Palm Coast on Tuesday dropped plans to impose a new utility franchise fee on electricity bills after a torrent of opposition, and FPL telling the city that it would not agree to the rate being guided by a referendum. A thin majority of council members favored the fee, but conditional on giving residents a chance to weigh in on the rate, through a referendum.
The sales tax is currently 7 percent in Flagler, with half a penny generating revenue for the school district and another half generating revenue for the county and the cities.
County government attempted to raise the sales tax by half a penny, to 7.5 percent, two years ago. Then-County Administrator Jerry Cameron wanted cities to weigh in, but did not risk much himself. Palm Coast shut the proposal down.
Like Palm Coast, the county is facing shortfalls in its abilities to pay for road maintenance and repairs. At a commission meeting last week, commissioners again decided to give the sales tax increase another go, directing County Administrator Heidi Petito to send a letter to each municipality, asking for support. (See: “Tone-Deaf Flagler County Wants Palm Coast and Other Cities to Support Sales Tax Increase.”)
Petito sent the letters the next day. “As our community continues to grow, and the cost of maintaining and constructing roads increase, these revenues simply cannot keep up,” Petito said of gas tax revenue currently paying for road maintenance.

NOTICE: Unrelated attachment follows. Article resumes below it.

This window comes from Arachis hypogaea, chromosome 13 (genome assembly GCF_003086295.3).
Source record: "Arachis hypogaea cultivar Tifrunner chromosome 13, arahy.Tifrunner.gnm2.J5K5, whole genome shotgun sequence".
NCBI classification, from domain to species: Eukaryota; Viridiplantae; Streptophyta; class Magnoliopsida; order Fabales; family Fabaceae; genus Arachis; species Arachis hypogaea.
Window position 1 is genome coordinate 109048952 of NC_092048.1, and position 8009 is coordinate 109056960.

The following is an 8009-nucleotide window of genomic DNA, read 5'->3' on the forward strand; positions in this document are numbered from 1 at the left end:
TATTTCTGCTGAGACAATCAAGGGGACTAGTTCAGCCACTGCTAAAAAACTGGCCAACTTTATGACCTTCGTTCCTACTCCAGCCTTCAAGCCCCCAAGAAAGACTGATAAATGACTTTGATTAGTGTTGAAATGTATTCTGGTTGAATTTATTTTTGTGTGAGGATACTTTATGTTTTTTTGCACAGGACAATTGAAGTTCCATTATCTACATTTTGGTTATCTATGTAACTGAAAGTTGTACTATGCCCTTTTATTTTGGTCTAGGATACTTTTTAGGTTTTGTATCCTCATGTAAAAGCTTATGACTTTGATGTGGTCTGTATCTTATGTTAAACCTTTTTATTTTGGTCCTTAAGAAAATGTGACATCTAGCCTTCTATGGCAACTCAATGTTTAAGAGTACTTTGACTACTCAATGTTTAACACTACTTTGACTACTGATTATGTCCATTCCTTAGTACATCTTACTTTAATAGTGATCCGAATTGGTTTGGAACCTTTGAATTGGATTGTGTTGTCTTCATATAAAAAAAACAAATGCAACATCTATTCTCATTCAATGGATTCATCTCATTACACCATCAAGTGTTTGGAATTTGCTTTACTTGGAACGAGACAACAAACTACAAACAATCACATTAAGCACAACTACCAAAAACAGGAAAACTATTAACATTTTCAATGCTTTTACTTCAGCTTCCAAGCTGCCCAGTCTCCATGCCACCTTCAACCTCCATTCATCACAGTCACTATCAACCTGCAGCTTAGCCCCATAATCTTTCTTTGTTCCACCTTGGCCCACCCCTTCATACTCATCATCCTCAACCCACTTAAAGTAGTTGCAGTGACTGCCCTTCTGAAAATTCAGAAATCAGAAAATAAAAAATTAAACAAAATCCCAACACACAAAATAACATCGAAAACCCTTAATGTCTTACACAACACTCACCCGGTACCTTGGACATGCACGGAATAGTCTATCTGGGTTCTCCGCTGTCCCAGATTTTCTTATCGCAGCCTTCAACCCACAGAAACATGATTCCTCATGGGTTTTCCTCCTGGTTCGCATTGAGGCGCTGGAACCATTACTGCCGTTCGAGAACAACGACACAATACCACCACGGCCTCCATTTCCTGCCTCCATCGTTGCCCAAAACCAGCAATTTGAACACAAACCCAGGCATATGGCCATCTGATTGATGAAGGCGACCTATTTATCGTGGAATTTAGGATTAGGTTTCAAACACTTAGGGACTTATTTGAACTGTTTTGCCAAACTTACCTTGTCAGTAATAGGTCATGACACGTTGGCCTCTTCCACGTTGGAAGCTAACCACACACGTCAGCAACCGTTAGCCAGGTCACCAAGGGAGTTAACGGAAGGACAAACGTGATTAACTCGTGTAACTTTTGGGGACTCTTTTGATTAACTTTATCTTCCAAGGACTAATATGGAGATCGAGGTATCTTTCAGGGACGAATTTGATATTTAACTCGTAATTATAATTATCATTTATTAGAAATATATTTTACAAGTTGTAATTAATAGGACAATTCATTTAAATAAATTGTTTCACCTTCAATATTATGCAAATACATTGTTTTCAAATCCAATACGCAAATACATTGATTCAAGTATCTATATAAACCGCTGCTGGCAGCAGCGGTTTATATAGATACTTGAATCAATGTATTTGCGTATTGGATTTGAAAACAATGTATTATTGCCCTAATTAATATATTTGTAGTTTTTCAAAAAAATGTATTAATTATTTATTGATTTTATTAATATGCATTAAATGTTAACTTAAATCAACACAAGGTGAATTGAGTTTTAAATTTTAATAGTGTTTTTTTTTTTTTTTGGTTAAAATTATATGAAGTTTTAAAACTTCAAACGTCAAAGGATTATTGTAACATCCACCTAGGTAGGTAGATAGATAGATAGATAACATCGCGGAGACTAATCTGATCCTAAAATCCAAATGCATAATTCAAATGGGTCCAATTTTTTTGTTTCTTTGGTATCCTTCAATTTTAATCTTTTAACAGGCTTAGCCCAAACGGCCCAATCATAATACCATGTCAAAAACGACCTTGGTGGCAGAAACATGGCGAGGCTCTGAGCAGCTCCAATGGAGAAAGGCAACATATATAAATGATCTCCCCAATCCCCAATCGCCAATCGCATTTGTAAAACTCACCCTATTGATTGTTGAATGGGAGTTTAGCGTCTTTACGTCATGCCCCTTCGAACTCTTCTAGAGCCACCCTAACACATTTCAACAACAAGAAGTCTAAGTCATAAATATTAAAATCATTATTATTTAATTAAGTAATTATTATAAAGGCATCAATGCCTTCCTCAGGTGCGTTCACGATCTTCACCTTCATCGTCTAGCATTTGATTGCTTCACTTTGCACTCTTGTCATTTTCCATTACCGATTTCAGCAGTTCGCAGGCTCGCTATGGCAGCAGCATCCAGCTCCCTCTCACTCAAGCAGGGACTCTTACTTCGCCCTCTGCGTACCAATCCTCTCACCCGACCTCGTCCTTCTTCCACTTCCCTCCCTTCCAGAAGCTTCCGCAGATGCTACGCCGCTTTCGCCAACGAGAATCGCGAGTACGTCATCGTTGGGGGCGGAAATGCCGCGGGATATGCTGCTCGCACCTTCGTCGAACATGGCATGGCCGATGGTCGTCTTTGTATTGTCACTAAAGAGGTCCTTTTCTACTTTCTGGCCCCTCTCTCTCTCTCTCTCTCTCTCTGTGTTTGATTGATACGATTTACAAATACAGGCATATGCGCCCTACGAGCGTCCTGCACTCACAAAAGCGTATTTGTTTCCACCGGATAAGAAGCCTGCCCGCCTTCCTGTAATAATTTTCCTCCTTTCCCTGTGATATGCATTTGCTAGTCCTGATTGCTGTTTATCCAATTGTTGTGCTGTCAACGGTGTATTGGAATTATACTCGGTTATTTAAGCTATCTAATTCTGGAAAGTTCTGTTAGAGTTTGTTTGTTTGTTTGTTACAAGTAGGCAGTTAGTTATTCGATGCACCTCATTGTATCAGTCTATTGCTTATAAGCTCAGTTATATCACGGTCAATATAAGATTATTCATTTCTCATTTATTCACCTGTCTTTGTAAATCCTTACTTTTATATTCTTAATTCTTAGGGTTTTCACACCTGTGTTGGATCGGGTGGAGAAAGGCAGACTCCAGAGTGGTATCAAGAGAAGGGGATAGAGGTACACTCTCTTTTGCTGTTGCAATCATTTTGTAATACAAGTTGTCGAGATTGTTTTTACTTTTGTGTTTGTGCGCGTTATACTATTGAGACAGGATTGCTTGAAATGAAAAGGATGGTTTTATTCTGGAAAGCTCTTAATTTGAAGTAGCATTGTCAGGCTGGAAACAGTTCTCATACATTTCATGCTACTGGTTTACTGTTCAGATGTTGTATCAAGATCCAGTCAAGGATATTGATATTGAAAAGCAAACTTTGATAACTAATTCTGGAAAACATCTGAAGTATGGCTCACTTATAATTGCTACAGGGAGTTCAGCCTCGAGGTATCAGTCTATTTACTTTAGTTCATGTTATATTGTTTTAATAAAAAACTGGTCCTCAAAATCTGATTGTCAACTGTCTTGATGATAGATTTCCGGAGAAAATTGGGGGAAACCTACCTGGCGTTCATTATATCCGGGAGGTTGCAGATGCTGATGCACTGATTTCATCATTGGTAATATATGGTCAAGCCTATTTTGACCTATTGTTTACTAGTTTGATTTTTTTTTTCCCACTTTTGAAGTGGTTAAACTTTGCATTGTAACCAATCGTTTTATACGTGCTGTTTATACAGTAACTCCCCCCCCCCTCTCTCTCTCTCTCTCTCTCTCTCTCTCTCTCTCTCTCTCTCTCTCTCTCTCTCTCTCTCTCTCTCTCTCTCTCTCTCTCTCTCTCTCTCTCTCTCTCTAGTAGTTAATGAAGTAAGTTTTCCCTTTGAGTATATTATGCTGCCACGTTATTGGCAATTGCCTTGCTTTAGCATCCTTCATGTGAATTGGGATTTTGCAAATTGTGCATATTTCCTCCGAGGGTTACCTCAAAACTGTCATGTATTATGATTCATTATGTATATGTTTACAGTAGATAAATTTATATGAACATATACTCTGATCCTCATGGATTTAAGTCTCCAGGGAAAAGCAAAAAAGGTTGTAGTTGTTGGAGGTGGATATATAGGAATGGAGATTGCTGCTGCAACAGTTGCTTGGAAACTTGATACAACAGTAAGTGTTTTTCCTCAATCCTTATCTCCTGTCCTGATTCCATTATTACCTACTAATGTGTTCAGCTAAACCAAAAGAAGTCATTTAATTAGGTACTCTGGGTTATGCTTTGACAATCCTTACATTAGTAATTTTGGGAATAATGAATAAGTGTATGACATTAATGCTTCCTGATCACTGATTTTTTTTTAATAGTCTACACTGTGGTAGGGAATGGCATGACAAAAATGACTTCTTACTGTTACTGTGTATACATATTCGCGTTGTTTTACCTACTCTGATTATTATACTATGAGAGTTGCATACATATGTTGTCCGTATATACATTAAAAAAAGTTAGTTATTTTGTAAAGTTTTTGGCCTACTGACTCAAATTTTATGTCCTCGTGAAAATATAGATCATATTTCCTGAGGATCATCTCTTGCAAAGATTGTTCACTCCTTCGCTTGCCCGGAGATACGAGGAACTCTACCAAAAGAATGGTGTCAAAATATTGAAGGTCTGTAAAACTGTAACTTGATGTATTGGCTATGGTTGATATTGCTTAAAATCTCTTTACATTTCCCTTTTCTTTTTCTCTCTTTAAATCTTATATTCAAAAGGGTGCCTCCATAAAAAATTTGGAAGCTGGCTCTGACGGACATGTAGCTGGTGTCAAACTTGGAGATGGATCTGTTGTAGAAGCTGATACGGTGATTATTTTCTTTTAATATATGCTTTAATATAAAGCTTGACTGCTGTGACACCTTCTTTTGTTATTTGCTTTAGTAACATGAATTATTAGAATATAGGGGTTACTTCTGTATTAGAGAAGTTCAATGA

“As you know, anything tied to Ad Valorem ( property tax) has residents paying additional costs with little to no control,” Petito wrote. “On the contrary, 1/2 cent sales tax is based on purchases made, in which the consumer controls.” It isn’t clear what Petito means by saying that consumers “control” what they’d spend sales tax, other than to suggest that somehow consumers could spend less on their daily needs if they want to reduce their sales tax burden.
The $9.7 million in new revenue would be split between the county and the cities, but not in proportion to population, as had been the case with a similar tax until 2012. The county would take 45v percent of the revenue (45 percent). Palm Coast would take just under 50 percent ($4.8 million). Flagler Beach would get 2.7 percent ($264,000) and Bunnell 1.9 percent ($180,000).
“I don’t like the distribution of that tax,” Flagler Beach City Commissioner Rick Belhumeur said. “If it’s being distributed as they claim, according to population, why is the county keeping the majority of the money? It should be distributed at the same rate that it is generated by the county or the municipalities.”
When Palm Coast initiated a half-penny surtax in 2002, it did so by popular referendum, and for 10 years. At the time, the money was distributed according to population, with Palm Coast getting a much larger share. When the tax came up for renewal in 2012, the county sought to change the proportionate distribution, because it wanted a larger share.
Palm Coast balked, refusing to support the county in a renewal referendum. So the county opted to unilaterally impose the tax by a supermajority vote of the county commission, and changed the distribution ratios. The additional half penny increase would adopt the same ratios.
“I don’t think it’s fully appropriate to back the city into a corner of a potential lobbying position for a new county tax that was never a city initiative,” Cooley, the Flagler Beach commission chairman, said. “Unless new information is presented at the meeting, I do not plan on recommending the city write any letters. If the city was to draft the letter, then the city becomes the reason it would get voted yes by the county. I believe votes should be based on merit of the tax or because it represents the will of the voters. In this case, I do not feel this meets either criteria.”